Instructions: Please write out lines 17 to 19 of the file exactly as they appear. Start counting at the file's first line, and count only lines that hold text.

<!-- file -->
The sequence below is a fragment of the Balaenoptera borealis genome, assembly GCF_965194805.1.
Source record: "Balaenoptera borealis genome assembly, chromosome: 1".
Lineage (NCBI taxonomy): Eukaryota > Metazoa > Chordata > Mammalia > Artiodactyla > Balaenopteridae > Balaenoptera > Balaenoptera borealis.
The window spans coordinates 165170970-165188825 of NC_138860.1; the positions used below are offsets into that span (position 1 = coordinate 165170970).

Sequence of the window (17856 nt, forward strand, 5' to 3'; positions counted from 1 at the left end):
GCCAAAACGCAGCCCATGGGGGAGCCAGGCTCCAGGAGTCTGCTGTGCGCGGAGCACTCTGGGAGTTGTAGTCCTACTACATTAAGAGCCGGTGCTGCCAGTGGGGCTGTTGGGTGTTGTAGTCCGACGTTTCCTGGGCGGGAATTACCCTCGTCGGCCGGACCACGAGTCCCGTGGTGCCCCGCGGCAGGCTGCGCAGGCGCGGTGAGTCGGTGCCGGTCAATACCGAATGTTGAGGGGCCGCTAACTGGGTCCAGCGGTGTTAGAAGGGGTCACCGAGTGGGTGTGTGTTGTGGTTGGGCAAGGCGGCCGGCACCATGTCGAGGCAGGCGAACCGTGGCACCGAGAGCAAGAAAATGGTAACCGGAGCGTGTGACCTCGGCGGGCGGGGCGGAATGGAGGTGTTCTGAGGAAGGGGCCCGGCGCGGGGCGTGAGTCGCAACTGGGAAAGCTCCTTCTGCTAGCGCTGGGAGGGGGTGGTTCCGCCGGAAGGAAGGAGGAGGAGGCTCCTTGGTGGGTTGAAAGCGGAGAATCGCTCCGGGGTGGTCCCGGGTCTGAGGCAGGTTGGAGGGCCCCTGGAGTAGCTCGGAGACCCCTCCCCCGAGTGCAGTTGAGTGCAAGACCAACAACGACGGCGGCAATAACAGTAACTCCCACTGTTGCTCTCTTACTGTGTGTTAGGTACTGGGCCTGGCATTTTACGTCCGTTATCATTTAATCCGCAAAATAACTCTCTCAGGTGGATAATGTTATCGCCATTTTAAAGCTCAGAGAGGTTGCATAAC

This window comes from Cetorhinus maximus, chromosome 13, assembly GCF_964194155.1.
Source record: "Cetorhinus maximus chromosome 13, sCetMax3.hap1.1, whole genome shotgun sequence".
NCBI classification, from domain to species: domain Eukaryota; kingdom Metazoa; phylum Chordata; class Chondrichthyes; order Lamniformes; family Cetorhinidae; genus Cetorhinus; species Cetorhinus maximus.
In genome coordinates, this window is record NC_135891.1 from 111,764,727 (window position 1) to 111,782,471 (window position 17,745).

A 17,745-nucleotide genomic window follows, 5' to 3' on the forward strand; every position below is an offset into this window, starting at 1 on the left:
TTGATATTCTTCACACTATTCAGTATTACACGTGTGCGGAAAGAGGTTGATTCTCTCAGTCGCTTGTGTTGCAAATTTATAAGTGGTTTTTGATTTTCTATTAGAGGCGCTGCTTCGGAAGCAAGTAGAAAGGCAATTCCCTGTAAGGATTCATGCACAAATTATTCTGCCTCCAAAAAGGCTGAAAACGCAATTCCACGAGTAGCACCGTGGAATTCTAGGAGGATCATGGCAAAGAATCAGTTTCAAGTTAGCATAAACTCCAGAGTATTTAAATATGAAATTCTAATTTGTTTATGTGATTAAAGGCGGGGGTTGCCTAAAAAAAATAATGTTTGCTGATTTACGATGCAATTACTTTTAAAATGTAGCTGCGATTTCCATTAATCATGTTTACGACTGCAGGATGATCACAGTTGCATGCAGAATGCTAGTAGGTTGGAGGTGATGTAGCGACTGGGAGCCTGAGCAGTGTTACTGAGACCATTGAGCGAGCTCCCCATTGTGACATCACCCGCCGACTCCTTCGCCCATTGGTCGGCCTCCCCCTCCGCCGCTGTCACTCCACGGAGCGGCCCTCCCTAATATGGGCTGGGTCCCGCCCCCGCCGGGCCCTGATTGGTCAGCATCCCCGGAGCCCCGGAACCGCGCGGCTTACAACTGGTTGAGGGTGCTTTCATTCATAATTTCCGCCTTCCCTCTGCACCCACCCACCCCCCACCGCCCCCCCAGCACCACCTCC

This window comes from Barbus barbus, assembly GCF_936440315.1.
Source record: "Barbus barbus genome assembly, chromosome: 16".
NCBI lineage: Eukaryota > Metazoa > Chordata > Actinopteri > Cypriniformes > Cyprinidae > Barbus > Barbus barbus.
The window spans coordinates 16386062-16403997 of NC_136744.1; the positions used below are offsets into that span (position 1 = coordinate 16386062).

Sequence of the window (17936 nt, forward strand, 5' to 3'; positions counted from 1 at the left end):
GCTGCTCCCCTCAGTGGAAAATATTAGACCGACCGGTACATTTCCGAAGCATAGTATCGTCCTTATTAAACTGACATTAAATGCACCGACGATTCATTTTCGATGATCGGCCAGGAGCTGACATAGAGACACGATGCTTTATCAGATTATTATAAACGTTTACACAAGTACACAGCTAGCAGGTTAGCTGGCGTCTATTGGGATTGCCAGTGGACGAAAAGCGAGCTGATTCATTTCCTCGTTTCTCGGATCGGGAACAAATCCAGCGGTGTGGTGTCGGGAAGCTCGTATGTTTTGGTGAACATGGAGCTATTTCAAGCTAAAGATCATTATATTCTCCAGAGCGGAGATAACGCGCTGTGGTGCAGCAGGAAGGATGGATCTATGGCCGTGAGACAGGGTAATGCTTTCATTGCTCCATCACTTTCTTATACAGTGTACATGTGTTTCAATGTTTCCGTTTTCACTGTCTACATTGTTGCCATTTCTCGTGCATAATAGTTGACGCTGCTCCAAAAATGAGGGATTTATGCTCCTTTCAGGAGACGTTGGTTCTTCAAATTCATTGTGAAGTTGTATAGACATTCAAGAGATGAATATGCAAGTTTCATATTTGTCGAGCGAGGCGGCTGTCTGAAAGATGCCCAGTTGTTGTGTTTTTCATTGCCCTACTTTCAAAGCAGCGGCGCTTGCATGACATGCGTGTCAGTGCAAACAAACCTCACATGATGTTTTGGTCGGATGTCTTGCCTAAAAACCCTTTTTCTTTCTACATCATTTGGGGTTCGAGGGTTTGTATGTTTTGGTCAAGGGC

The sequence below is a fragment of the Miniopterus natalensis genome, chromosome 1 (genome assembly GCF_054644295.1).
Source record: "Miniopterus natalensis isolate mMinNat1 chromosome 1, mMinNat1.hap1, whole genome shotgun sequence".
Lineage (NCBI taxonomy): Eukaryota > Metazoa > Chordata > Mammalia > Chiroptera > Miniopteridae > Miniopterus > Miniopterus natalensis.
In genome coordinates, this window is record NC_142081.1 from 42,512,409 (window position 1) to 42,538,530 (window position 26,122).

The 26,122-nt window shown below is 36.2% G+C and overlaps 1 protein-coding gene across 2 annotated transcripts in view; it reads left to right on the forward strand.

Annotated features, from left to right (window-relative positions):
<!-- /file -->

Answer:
Sequence of the window (17936 nt, forward strand, 5' to 3'; positions counted from 1 at the left end):
GCTGCTCCCCTCAGTGGAAAATATTAGACCGACCGGTACATTTCCGAAGCATAGTATCGTCCTTATTAAACTGACATTAAATGCACCGACGATTCATTTTCGATGATCGGCCAGGAGCTGACATAGAGACACGATGCTTTATCAGATTATTATAAACGTTTACACAAGTACACAGCTAGCAGGTTAGCTGGCGTCTATTGGGATTGCCAGTGGACGAAAAGCGAGCTGATTCATTTCCTCGTTTCTCGGATCGGGAACAAATCCAGCGGTGTGGTGTCGGGAAGCTCGTATGTTTTGGTGAACATGGAGCTATTTCAAGCTAAAGATCATTATATTCTCCAGAGCGGAGATAACGCGCTGTGGTGCAGCAGGAAGGATGGATCTATGGCCGTGAGACAGGGTAATGCTTTCATTGCTCCATCACTTTCTTATACAGTGTACATGTGTTTCAATGTTTCCGTTTTCACTGTCTACATTGTTGCCATTTCTCGTGCATAATAGTTGACGCTGCTCCAAAAATGAGGGATTTATGCTCCTTTCAGGAGACGTTGGTTCTTCAAATTCATTGTGAAGTTGTATAGACATTCAAGAGATGAATATGCAAGTTTCATATTTGTCGAGCGAGGCGGCTGTCTGAAAGATGCCCAGTTGTTGTGTTTTTCATTGCCCTACTTTCAAAGCAGCGGCGCTTGCATGACATGCGTGTCAGTGCAAACAAACCTCACATGATGTTTTGGTCGGATGTCTTGCCTAAAAACCCTTTTTCTTTCTACATCATTTGGGGTTCGAGGGTTTGTATGTTTTGGTCAAGGGC

The sequence below is a fragment of the Miniopterus natalensis genome, chromosome 1 (genome assembly GCF_054644295.1).